Review: Avatar – Hunter Gatherer

Eschewing the concept album path that both previous albums ‘Feathers & Flesh’ and ‘Avatar Country’ ventured down, the rapidly rising Swedish Metal outfit Avatar opted for a more traditional approach on studio album number eight; ‘Hunter Gatherer’. Ten individual tracks, no concept, same mission though: to blow the minds of the citizens of Avatar Country.

Produced by Jay Ruston in L.A. ‘Hunter Gatherer’ was recorded with the band performing altogether, playing as one in the studio the way bands used to. And the end result is quite staggering.

‘Hunter Gatherer’ is much darker than the vaudeville-genius which was 2018’s ‘Avatar Country’, it’s also very diverse. The melodic death metal sound is still very much prevalent, but with more bottom-heavy sludge and with added downtuning. ‘Silence in the Age of Apes’ begins with a trademark buzzsaw riff from The King himself: Jonas Jarlsby, before one of the most underrated drummers in metal; John Alfredsson brings the power. Johannes Eckerström improves as a vocalist with each outing and there are moments on ‘Hunter Gatherer’ where he is in unbeatable form. To say that his vocals are merely a mixture of harsh and clean vocals does him a great disservice as there are times where his harsh vocals change within the same song, almost if there are multiple vocalists.

‘Colossus’ has Avatar mixing Down-esque sludge, with subtle electronic samples and Faith No More grooves. Eckerström begins the song in a low, deep tone similar to both Peter Steele and Nick Cave, before launching his incredible clean high vocals, followed by the harsh chorus (which also features Mr. Corey Taylor). Bassist Henrik Sandelin is having an absolute ball on this one. Taylor also appears on ‘A Secret Door’, but not in the way that the listener might have expected. Instead of a Jesse Leach/Howard Jones ‘Signal Fire’ type of duet, Taylor helps out on a beast of a track – with his impressive whistling talents. So much going on during ‘A Secret Door’ that at times it’s dizzying, almost like a musical suite. The melodic guitars from The King and Tim Öhrström are sublime, but the towering drum sound from Alfredsson does steal the show. He also plays a crucial role in ‘Scream Until You Wake’ which begins like some insane souped-up training montage from a bastardization of Rocky IV-meets-Fury Road. Isolate Eckerström’s vocals and concentrate on the background arrangements, Rocky in the Siberian snow with the guitar playing nutter from Fury Road along for the ride. No? Even bringing the vocals back in, mid-song it does have that underlying ‘80’s feel to it.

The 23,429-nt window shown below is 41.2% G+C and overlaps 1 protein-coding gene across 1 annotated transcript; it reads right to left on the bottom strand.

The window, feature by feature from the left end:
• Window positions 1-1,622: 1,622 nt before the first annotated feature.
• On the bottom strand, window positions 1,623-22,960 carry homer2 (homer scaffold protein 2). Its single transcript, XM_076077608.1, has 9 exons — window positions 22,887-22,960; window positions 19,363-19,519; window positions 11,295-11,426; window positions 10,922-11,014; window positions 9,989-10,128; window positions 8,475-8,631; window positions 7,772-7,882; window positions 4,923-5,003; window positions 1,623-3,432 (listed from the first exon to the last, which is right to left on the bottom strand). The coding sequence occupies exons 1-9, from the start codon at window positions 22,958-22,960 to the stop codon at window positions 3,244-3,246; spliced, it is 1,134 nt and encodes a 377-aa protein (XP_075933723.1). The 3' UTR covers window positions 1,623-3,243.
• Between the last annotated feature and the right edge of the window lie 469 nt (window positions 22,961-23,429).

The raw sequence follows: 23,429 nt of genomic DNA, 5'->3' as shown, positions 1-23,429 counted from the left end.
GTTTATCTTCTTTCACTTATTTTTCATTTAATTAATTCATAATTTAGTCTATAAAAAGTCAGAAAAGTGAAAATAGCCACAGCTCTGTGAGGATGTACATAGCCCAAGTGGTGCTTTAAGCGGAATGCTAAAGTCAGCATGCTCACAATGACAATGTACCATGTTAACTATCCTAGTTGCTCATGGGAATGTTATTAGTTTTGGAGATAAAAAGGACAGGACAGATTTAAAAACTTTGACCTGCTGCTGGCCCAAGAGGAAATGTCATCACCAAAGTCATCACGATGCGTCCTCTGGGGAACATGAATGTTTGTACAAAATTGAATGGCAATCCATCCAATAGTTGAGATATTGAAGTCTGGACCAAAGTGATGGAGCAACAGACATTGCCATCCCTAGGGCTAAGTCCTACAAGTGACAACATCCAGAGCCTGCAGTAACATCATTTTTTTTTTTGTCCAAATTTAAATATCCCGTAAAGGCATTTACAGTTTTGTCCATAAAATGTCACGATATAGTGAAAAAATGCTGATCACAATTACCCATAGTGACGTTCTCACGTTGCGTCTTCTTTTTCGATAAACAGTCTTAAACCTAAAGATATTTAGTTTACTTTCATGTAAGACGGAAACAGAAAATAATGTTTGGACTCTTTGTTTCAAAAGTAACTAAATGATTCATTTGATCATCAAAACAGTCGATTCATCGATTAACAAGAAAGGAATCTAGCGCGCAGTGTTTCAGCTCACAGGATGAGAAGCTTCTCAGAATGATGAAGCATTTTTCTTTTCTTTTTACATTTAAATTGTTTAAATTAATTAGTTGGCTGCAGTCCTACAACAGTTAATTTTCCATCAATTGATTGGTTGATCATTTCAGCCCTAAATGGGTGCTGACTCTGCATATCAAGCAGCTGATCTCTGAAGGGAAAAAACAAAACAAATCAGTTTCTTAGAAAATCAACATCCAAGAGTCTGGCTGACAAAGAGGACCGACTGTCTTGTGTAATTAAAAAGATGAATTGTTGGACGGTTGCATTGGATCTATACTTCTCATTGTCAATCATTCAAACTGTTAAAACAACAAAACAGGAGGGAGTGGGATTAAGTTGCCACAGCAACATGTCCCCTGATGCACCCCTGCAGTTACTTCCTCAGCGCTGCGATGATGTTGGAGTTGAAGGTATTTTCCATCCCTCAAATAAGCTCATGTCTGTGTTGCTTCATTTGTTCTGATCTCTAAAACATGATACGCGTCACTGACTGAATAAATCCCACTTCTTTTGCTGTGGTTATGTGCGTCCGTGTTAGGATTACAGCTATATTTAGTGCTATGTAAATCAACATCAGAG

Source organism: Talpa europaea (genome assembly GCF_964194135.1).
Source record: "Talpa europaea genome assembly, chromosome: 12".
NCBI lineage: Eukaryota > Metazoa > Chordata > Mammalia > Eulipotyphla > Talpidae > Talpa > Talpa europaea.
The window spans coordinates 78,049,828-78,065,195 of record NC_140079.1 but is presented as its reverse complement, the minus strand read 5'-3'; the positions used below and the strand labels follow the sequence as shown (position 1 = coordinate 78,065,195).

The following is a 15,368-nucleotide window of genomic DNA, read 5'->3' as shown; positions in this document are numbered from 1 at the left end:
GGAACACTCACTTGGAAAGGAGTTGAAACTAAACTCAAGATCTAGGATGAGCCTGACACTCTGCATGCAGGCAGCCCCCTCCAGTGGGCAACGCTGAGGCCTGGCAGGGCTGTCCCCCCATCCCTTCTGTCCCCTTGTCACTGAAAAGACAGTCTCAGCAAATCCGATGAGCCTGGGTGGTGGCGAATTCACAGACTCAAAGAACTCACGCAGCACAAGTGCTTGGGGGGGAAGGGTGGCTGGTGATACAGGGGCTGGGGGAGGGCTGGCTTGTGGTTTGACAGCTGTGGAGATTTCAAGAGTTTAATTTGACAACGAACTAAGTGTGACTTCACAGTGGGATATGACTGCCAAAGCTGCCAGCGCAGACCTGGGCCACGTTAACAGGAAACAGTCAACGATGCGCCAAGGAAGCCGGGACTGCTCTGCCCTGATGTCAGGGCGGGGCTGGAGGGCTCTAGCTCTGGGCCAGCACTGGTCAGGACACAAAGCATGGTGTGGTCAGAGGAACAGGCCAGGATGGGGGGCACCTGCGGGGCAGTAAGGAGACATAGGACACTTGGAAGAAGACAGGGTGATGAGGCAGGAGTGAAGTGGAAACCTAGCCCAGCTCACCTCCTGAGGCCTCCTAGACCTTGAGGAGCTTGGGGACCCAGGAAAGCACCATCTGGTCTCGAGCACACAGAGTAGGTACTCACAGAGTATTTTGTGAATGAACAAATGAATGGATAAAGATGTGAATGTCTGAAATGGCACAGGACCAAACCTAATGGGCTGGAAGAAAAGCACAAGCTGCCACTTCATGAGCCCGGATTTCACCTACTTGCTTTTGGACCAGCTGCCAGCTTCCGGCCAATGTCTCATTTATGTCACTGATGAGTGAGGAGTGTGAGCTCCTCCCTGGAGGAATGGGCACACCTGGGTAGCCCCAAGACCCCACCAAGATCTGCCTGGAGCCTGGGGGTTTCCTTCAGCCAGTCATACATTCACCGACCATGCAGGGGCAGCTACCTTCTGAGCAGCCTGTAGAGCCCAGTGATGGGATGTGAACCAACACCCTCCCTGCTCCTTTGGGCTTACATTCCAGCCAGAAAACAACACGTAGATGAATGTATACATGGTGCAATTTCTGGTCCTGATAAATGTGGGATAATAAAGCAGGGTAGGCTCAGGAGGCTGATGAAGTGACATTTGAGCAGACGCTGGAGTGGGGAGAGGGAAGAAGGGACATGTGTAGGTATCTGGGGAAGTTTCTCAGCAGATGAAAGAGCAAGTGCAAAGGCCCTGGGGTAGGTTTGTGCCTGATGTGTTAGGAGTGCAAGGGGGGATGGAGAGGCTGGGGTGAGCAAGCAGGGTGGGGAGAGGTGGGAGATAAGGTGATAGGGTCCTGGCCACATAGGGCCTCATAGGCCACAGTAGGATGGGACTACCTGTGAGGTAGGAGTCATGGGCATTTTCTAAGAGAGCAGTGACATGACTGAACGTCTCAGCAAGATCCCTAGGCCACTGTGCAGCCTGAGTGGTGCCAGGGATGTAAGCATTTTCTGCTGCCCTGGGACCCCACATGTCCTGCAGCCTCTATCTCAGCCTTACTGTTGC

The quality and aggression don’t let up when the album enters its second half, beginning with ‘Child’ which features an almost nursery rhyme-like refrain from Eckerström throughout. The harsh vocals have a bludgeoning effect, as do the pounding beats. The constant change in pacing and vocal styles is dazzling and at times quite creepy and unsettling, but then again; this is Avatar. After ‘Justice’ pummels the listener, ‘Gun’ totally wipes them out. A stunning example of flooring the listener without battering them with volume, speed, and power. It’s Eckerström at his most fragile, with a simple, stark piano sound taking centre stage. The vocals and piano notes gradually build into a towering track which in essence is ‘Hurt’ for a new generation. A bonafide, jaw-on-the-floor moment. Not long after the listener picks themselves up from the floor, ‘Wormhole’ knocks them back down again with its slow, sludgy grooves, multiple changes in direction, and an overall sense of ferocity.

Expect to see ‘Hunter Gatherer’ in many end of year best-of lists.

Available now on Century Media.

Review – Dave

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